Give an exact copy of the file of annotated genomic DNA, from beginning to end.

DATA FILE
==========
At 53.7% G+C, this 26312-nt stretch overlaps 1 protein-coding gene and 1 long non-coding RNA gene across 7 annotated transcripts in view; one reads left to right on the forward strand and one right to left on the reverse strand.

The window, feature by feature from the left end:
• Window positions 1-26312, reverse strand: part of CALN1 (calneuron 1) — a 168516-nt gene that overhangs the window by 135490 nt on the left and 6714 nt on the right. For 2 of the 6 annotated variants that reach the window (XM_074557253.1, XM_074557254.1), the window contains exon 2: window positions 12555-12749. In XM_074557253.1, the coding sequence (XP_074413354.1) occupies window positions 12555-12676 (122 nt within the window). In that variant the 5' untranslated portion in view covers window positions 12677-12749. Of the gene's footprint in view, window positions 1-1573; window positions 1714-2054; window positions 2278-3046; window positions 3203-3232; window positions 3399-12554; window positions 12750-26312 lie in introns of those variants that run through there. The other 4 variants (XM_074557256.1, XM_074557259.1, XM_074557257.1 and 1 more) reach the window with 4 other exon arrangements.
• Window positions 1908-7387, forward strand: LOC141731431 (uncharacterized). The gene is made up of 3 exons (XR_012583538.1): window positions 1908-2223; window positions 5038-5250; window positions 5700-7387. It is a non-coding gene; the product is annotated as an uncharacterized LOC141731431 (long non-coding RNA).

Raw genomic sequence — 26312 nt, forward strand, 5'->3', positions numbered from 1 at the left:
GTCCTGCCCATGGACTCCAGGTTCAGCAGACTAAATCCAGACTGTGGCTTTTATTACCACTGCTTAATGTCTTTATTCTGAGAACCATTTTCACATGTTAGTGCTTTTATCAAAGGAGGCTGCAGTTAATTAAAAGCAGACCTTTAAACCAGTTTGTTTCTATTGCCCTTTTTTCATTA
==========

At 53.7% G+C, this 26312-nt stretch overlaps 1 protein-coding gene and 1 long non-coding RNA gene across 7 annotated transcripts in view; one reads left to right on the forward strand and one right to left on the reverse strand.

The window, feature by feature from the left end:
• Window positions 1-26312, reverse strand: part of CALN1 (calneuron 1) — a 168516-nt gene that overhangs the window by 135490 nt on the left and 6714 nt on the right. For 2 of the 6 annotated variants that reach the window (XM_074557253.1, XM_074557254.1), the window contains exon 2: window positions 12555-12749. In XM_074557253.1, the coding sequence (XP_074413354.1) occupies window positions 12555-12676 (122 nt within the window). In that variant the 5' untranslated portion in view covers window positions 12677-12749. Of the gene's footprint in view, window positions 1-1573; window positions 1714-2054; window positions 2278-3046; window positions 3203-3232; window positions 3399-12554; window positions 12750-26312 lie in introns of those variants that run through there. The other 4 variants (XM_074557256.1, XM_074557259.1, XM_074557257.1 and 1 more) reach the window with 4 other exon arrangements.
• Window positions 1908-7387, forward strand: LOC141731431 (uncharacterized). The gene is made up of 3 exons (XR_012583538.1): window positions 1908-2223; window positions 5038-5250; window positions 5700-7387. It is a non-coding gene; the product is annotated as an uncharacterized LOC141731431 (long non-coding RNA).

Raw genomic sequence — 26312 nt, forward strand, 5'->3', positions numbered from 1 at the left:
GTCCTGCCCATGGACTCCAGGTTCAGCAGACTAAATCCAGACTGTGGCTTTTATTACCACTGCTTAATGTCTTTATTCTGAGAACCATTTTCACATGTTAGTGCTTTTATCAAAGGAGGCTGCAGTTAATTAAAAGCAGACCTTTAAACCAGTTTGTTTCTATTGCCCTTTTTTCATTA